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Standard Wheel/Tire Size for Model 3

Discussion in 'Model 3' started by Zoomit, May 7, 2016.

  1. Zoomit

    Zoomit Part 3 Awaiter

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    A few sources have shown that the cars at the Model 3 unveil had 20" wheels with Michelin Pilot Super Sports in the following staggered sizes:

    Front: 235/35-20
    Rear: 275/30-20

    The wheels are probably:

    Front: 20" x 8.0"
    Rear: 20" x 9.5"

    These wheels/tires are undoubtedly an upgrade option. But based on the outer diameter of these tires, it's pretty straightforward to speculate about the standard wheel and tire size. For both the S and X, the front tire width in the large wheel option is the same as the standard tire width; 245 and 265 mm respectively. I think the same will hold for Model 3 and the tires will be:

    235/45-18

    The wheels will probably be:

    18" x 8.0"

    There's a good chance the tire will be the Michelin Primacy MXM4, the same as the standard Model S tire. These go for $255 from Tire Rack.

    Here are a couple of other options with a similar diameter, but they don't make as much sense:

    245/45-18 --This is possible, but they wouldn't have a wider standard tire than the optional large tire option.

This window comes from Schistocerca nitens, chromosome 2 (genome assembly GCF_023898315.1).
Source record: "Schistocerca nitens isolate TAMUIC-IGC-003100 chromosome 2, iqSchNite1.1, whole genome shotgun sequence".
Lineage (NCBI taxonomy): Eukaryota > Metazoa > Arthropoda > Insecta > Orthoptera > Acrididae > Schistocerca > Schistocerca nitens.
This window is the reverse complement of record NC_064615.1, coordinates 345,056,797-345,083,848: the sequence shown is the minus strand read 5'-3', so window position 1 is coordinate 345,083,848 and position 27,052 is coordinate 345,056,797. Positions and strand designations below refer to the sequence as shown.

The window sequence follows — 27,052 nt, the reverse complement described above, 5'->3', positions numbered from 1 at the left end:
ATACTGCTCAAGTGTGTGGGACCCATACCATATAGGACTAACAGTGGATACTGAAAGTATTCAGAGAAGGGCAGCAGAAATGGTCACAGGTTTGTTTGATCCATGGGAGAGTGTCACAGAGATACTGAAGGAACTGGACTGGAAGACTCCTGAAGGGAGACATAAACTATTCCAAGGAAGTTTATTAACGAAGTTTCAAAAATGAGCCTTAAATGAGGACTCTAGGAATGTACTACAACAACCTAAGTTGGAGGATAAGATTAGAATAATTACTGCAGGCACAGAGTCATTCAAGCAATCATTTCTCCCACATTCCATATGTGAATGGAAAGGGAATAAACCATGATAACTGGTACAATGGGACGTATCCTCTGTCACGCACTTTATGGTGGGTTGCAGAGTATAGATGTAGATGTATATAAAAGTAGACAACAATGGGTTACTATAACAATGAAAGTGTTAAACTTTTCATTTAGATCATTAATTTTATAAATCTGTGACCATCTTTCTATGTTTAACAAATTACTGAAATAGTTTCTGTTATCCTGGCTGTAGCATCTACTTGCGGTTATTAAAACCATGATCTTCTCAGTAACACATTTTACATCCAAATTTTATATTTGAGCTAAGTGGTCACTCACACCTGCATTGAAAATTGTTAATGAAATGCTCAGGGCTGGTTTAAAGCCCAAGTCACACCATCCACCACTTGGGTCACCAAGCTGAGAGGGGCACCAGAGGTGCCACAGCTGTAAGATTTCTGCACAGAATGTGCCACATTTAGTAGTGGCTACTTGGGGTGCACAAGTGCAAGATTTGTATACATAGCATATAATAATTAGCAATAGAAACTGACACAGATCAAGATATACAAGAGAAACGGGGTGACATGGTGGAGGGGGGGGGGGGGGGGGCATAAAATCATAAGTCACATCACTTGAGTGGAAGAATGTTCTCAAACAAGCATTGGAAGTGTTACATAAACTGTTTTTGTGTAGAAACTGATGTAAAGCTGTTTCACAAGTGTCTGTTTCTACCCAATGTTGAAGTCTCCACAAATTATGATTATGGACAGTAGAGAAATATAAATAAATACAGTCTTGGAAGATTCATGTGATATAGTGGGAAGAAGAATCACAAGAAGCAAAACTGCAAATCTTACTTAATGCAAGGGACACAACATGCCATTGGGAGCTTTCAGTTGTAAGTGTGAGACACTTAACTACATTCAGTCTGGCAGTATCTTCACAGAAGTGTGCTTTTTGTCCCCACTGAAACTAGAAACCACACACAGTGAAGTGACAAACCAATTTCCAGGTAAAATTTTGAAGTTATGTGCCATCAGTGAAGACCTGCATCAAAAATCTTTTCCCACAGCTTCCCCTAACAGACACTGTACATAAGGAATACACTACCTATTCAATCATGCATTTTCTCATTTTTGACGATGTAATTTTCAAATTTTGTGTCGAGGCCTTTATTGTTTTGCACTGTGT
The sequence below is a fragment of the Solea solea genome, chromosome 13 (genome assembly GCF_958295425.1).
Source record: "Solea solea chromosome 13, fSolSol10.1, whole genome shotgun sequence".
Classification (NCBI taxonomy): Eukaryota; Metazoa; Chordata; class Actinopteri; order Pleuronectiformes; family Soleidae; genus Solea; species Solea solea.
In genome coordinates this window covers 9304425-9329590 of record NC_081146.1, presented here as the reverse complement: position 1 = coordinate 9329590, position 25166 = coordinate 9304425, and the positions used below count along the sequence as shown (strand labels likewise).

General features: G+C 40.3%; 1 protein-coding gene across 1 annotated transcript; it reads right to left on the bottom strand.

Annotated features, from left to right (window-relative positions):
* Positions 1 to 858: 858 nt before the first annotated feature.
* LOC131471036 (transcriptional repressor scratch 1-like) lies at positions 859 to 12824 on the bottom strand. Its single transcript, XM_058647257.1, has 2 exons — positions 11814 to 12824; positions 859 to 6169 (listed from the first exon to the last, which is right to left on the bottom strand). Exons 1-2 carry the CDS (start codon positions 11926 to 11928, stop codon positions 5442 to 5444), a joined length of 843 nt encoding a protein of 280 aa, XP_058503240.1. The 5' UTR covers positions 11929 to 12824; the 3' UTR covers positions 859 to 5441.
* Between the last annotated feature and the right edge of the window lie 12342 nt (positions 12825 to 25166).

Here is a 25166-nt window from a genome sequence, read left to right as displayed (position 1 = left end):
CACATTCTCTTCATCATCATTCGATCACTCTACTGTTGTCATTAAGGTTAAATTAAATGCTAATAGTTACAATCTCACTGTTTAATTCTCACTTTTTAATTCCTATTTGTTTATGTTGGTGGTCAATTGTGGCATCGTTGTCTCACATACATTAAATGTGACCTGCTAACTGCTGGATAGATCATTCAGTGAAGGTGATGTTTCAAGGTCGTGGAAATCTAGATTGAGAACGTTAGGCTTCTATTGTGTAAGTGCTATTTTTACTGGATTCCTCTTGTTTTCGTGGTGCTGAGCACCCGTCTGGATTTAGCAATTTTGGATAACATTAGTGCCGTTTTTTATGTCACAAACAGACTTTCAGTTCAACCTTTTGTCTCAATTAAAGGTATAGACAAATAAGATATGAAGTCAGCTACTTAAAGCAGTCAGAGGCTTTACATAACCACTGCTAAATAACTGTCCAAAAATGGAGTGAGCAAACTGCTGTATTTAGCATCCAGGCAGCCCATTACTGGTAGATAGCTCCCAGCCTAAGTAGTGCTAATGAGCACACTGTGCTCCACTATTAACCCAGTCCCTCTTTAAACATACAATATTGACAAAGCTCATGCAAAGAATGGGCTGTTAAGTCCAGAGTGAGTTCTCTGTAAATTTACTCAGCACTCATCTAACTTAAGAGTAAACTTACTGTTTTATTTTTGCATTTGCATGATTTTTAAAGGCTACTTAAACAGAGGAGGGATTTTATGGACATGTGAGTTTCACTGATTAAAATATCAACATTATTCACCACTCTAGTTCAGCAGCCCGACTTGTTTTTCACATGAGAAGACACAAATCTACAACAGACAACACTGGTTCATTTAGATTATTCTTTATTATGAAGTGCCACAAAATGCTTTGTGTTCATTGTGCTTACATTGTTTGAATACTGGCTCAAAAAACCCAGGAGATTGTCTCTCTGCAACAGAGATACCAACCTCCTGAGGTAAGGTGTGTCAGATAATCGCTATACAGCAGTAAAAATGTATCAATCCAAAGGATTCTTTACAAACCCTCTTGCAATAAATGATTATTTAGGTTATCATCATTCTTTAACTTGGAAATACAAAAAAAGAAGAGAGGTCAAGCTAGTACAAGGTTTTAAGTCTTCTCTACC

220/50-18 --This is pretty narrow for a sport sedan that has the power to do 0-60 in <6 seconds

    215/50-18 --This is too narrow for a sport sedan that has the power to do 0-60 in <6 seconds

    235/50-17 --This works if the wheels are 17", but I think they'll do 18" for the standard wheel. This is more sidewall than is desirable or typical (4.6" vs 4.2" for the 235/45-18).

    What does all this mean? Not much unless this speculation is confirmed by Tesla. But it might help if you're looking for summer performance tires to replace the 18" OE tires. Also, it might help if you want to price out winter wheel/tire packages.
     
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  2. Sharkbait

    Sharkbait Member

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    Michelin Pilot Super Sports (4 tires) come up to $1,182.10 a bit more than I expected but not by much. Oh yeah, I forgot the governor's cut. That's another 9%.
     
  3. roguenode

    roguenode Member

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    As long as I can get Nokian Hakkapeliitta R2's for winter, I'll be happy. The do come in 235/45/18 for about a grand.

    I really like the 20" rims that are on the silver model 3 that's been seen around recently. I would love it if that design were offered in a non-staggered 18" or 19" set I could use with winter tires.
     
  4. Jayc

    Jayc Member

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    Great analysis Zoomit. I will be going for the smallest wheel size allowed i.e. more rubber and less rim.
     
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  5. McRat

    McRat Active Member

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    I'd suggest 17x8". Lighter, cheaper, better fuel economy, and more choices in tires.

    Fk fashion. Gimme range, performance, handling, and lots of tire choices.
     
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  6. 182RG

    182RG Free The Service Manuals From Tyranny

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    17s or 18s (preferred) please. Want some sidewall for a daily driver, and especially for the misses when she drives. I don't mind low profiles on a weekend car (I have 19s on the S5), but not every day.